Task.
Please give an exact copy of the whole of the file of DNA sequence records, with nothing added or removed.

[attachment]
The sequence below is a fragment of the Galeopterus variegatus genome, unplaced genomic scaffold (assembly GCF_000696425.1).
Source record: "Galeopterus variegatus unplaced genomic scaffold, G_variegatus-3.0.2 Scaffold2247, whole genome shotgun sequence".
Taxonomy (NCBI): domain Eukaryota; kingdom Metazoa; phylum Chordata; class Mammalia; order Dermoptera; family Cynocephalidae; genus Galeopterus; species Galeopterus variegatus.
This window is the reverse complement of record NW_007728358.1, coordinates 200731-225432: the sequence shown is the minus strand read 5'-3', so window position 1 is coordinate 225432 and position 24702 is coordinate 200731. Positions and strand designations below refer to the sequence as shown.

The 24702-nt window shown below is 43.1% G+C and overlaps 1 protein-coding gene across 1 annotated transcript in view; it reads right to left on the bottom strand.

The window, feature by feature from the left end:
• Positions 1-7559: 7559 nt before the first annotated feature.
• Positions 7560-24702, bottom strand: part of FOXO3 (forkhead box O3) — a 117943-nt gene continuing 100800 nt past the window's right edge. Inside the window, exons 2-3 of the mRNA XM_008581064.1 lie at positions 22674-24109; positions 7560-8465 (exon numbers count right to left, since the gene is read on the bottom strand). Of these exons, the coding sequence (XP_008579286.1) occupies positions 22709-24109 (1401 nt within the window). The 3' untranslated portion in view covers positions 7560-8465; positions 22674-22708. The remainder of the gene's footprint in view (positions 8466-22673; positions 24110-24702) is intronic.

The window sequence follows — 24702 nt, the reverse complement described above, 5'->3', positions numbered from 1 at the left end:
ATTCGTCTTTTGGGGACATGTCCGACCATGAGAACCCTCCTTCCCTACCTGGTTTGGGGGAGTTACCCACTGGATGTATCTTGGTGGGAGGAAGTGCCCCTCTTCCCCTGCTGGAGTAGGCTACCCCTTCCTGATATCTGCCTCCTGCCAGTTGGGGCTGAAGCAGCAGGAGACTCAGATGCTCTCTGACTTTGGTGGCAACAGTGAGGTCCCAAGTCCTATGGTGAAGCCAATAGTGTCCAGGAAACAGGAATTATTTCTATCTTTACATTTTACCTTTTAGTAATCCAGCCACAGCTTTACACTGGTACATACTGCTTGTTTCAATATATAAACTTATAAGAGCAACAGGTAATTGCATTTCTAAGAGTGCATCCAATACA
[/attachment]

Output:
The sequence below is a fragment of the Galeopterus variegatus genome, unplaced genomic scaffold (assembly GCF_000696425.1).
Source record: "Galeopterus variegatus unplaced genomic scaffold, G_variegatus-3.0.2 Scaffold2247, whole genome shotgun sequence".
Taxonomy (NCBI): domain Eukaryota; kingdom Metazoa; phylum Chordata; class Mammalia; order Dermoptera; family Cynocephalidae; genus Galeopterus; species Galeopterus variegatus.
This window is the reverse complement of record NW_007728358.1, coordinates 200731-225432: the sequence shown is the minus strand read 5'-3', so window position 1 is coordinate 225432 and position 24702 is coordinate 200731. Positions and strand designations below refer to the sequence as shown.

The 24702-nt window shown below is 43.1% G+C and overlaps 1 protein-coding gene across 1 annotated transcript in view; it reads right to left on the bottom strand.

The window, feature by feature from the left end:
• Positions 1-7559: 7559 nt before the first annotated feature.
• Positions 7560-24702, bottom strand: part of FOXO3 (forkhead box O3) — a 117943-nt gene continuing 100800 nt past the window's right edge. Inside the window, exons 2-3 of the mRNA XM_008581064.1 lie at positions 22674-24109; positions 7560-8465 (exon numbers count right to left, since the gene is read on the bottom strand). Of these exons, the coding sequence (XP_008579286.1) occupies positions 22709-24109 (1401 nt within the window). The 3' untranslated portion in view covers positions 7560-8465; positions 22674-22708. The remainder of the gene's footprint in view (positions 8466-22673; positions 24110-24702) is intronic.

The window sequence follows — 24702 nt, the reverse complement described above, 5'->3', positions numbered from 1 at the left end:
ATTCGTCTTTTGGGGACATGTCCGACCATGAGAACCCTCCTTCCCTACCTGGTTTGGGGGAGTTACCCACTGGATGTATCTTGGTGGGAGGAAGTGCCCCTCTTCCCCTGCTGGAGTAGGCTACCCCTTCCTGATATCTGCCTCCTGCCAGTTGGGGCTGAAGCAGCAGGAGACTCAGATGCTCTCTGACTTTGGTGGCAACAGTGAGGTCCCAAGTCCTATGGTGAAGCCAATAGTGTCCAGGAAACAGGAATTATTTCTATCTTTACATTTTACCTTTTAGTAATCCAGCCACAGCTTTACACTGGTACATACTGCTTGTTTCAATATATAAACTTATAAGAGCAACAGGTAATTGCATTTCTAAGAGTGCATCCAATACA